In theory, it makes perfect sense to merge NI and Income tax. It would make the tax system simpler, and would close down a route by which taxes have been raised on the quiet in the past – increasing Income Tax tends to generate much more heat and light that hiking NI. However, the real world is a just a little bit more complicated. Here are three reasons why merging NI and Income Tax is more difficult – and politically risky – than it sounds:
- It will mean tax hikes for pensioners, unless there is a carve-out to compensate them for losses.
- Some people with more than one part-time job (usually low paid) will also lose out. NI is paid per employment rather than on total income. It will be more difficult to identify and compensate these losers.
- It would require another major government IT project, involving tens of millions of UK taxpayers. No need to worry about any risks there then.
So if I were Chancellor, I’d want to align NI and Income Tax thresholds before proceeding down this route. And I’d think about rebadging NI, branding it explicitly as a tax. Two small simple steps that could help pave the way for one big radical one.
Local UKIP Councillor Harry Blakeley accepted my challenge to debate the impact of EU membership on Cornwall back in March, but it seems his colleagues have other ideas.
Despite repeated attempts to make contact with UKIP MEP candidate Robert Smith to arrange a date and venue for the debate, I have unfortunately been unable to get any kind of response out of him.
With just over a fortnight to go until polling day, I sadly think we are now beyond the point of practically being able to get something organised, much to my frustration.
Is Bob’s lack of response because he knows the facts just don’t support his argument, or is it because he can’t be bothered? Either way, it doesn’t reflect well on his attitude towards his voters.
Yesterday’s welcome announcement on schools funding takes me back – to when I first got involved with the Liberal Democrats nearly 15 years ago, working as a researcher to the then Truro and St Austell MP Matthew Taylor. (How did it suddenly get to be that long ago?!)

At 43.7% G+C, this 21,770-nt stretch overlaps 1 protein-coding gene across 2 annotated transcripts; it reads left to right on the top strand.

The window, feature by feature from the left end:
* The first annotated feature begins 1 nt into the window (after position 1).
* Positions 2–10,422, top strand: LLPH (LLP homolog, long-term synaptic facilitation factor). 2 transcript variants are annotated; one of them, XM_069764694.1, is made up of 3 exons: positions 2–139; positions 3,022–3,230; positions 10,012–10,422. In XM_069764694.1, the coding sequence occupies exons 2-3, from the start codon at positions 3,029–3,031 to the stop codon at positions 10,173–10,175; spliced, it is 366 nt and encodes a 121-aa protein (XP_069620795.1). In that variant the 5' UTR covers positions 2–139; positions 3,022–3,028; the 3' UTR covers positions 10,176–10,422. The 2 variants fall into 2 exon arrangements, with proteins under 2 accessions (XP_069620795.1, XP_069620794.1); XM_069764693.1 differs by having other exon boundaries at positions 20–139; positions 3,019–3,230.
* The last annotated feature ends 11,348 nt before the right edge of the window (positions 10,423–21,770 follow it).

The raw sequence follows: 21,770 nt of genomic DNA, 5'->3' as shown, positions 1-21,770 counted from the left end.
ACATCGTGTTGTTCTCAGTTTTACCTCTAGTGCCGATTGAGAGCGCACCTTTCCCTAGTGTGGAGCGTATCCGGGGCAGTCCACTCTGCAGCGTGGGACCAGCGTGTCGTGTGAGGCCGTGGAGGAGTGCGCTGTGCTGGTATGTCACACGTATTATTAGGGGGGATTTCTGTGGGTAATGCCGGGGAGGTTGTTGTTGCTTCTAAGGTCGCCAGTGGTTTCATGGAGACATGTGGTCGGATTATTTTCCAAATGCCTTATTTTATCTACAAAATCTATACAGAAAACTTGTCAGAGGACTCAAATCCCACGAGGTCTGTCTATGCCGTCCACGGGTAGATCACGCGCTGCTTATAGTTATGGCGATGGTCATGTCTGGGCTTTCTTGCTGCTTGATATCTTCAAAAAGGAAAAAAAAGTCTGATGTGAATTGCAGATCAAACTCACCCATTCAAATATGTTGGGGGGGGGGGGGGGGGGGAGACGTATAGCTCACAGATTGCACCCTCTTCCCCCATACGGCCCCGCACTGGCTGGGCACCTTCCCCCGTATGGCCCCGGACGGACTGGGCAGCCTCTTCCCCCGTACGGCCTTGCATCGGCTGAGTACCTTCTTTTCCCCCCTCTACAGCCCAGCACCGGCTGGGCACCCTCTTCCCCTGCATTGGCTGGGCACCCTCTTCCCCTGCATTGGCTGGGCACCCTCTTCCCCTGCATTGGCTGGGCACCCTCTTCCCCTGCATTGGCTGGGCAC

I wrote a report for him on a “Fair deal for Cornwall” – outlining all the ways which Cornwall doesn’t get it’s fair share of funding, and how much we missed out by.
Education was one of the starkest examples, where every Cornish pupil got hundreds of pounds less in funding every year than the national average.The fact that we were one of the poorest areas in the country didn’t seem to factor into the equation when it came to allocating money. If I remember correctly, the county was about £20m a year lower funded than the average.
Funding each year was – and still is – based on what areas received in the past, rather than on the basis of actual need. Meaning funding inequalities get reinforced every year rather than resolved, and pupils with similar needs can end up funded vastly differently. The system ends up being perpetuated because successive government have been too nervous at the turbulence (ie losers) that changing the funding system could generate. So the issue gets parked, rather than addressed.
The Pupil Premium was designed by the Liberal Democrats to be a significant first step in sorting this out. It gives money to schools based on the number of deprived pupils they teach – and in 14-15 schools in Cornwall stand to benefit to the tune of around £18 million.
Yesterday’s announcement on schools funding will give the county another £3.5m, by allocating a small chunk of schools funding on the basis of actually need rather than what they got in the past. It’s an important precedent, and a sign that perhaps we are finally moving towards the wider funding reform that we need and deserve. More resource means a better education for our young people, and the best chance of improving Cornwall’s long term economic prospects.